In the estimation of the illiterate, besotted poor whites who constituted the witnesses of such scenes in Charles county, Maryland, the man who did not feel rage enough at hearing of "a nigger" striking a white, to be ready to burn him alive, was only fit to be lynched out of the neighbourhood.
Previous to this affair, my father, from all I can learn, had been a good-humoured and light-hearted man, the ringleader in all fun at corn-huskings and Christmas buffoonery. His banjo was the life of the farm, and all night long at a merry-making would he play on it while the other negroes danced. But from this hour he became utterly changed. Sullen, morose, and dogged, nothing could be done with him. The milk of human kindness in his heart was turned to gall. He brooded over his wrongs. No fear or threats of being sold to the far south—the greatest of all terrors to the Maryland slave—would render him tractable. So off he was sent to Alabama. What was his after-fate neither my mother nor I have ever learned; the great day will reveal all. This was the first chapter in my history.CHAPTER 2
MY FIRST GREAT TRIAL
Origin of My Name—A Kind Master—He is Drowned—My Mother's Prayer—A Slave Auction—Torn from My Mother—Severe Sickness—A Cruel Master—Sold Again and Restored to My Mother
After the sale of my father by Newman, Dr. McPherson would no longer hire out my mother to him. She returned, accordingly, to his estate. He was far kinder to his slaves than the planters generally were, never suffering them to be struck by any one. He was a man of good, kind impulses, liberal, jovial, hearty. No degree of arbitrary power could ever lead him to cruelty. As the first negro child ever born to him, I was his especial pet. He gave me his own Christian name, Josiah, and with that he also gave me my last name, Henson, after an uncle of his, who was an officer in the revolutionary war. A bright spot in my childhood was my residence with him—bright, but, alas! fleeting. Events were rapidly maturing which were to change the whole aspect of my life. The kind doctor was not exempt from that failing which too often besets easy, social natures in a dissipated community. He could not restrain his convivial propensities. Although he maintained a high reputation for goodness of heart and an almost saint-like benevolence, the habit of intemperance steadily gained ground, and finally occasioned his death. Two negroes on the plantation found him one morning lying dead in the middle of a narrow stream, not a foot in depth. He had been away the night previous at a social party, and when returning home had fallen from his horse, probably, and being too intoxicated to stagger through the stream, fell and was drowned. "There's the place where massa got drownded at;" how well I remember having it pointed out to me in those very words.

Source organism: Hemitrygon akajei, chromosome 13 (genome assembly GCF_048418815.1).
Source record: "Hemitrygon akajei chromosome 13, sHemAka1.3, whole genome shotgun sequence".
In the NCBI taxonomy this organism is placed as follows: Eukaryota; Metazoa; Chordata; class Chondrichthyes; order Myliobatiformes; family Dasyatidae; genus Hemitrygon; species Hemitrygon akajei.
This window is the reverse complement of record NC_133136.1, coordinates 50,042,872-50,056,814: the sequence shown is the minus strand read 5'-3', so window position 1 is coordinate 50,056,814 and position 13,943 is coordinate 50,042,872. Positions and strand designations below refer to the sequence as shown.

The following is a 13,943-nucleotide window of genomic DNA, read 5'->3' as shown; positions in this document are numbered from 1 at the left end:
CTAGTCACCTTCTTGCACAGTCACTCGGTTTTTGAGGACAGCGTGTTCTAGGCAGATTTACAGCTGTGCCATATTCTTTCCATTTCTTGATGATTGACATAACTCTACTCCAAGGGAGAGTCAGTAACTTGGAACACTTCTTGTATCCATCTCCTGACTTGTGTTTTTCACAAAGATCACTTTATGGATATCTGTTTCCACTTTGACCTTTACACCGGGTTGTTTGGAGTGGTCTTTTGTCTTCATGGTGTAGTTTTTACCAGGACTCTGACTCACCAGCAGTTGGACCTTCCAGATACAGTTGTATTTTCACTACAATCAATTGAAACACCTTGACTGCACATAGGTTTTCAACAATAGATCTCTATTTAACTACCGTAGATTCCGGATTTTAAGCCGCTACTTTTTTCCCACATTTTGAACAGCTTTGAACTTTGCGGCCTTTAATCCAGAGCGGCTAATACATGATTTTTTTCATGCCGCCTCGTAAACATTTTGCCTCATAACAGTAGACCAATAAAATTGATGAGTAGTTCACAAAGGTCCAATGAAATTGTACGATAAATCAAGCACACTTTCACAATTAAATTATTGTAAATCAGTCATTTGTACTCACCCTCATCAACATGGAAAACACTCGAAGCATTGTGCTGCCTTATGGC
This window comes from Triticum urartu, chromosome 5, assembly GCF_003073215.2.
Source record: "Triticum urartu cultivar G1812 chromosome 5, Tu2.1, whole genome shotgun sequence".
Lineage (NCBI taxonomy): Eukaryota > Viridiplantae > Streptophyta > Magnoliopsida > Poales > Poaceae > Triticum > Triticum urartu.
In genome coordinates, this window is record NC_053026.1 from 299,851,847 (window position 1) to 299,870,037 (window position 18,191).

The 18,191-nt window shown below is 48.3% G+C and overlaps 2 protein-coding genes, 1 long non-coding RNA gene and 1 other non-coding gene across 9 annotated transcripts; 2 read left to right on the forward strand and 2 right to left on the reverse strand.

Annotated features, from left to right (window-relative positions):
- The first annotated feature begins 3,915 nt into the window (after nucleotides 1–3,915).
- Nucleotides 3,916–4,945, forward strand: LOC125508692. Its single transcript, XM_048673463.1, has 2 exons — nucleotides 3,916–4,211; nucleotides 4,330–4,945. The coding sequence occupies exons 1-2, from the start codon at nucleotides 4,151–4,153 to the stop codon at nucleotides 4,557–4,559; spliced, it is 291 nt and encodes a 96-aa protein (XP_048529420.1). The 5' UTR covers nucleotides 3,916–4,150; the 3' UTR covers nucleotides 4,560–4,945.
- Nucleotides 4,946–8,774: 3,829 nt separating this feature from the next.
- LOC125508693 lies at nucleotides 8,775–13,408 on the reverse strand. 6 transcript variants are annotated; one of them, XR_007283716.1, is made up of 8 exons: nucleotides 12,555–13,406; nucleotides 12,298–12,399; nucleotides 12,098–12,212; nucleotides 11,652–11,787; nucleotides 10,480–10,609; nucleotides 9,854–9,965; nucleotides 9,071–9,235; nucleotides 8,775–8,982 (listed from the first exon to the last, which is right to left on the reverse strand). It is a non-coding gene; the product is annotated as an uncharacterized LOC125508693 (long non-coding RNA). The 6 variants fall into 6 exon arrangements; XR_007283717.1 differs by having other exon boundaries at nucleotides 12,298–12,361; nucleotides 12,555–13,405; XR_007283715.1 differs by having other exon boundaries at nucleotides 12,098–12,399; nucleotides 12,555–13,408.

For two or three years my mother and her young family of six children had resided on the doctor's estate, and we had been in the main very happy. She was a good mother to us, a woman of deep piety, anxious above all things to touch our hearts with a sense of religion. How or where she acquired her knowledge of God, or her acquaintance with the Lord's Prayer, which she so frequently taught us to repeat, I am unable to say. I remember seeing her often on her knees, and hearing her pray by repeating constant ejaculations, and short phrases which were within my infant comprehension, and have remained in my memory to this hour.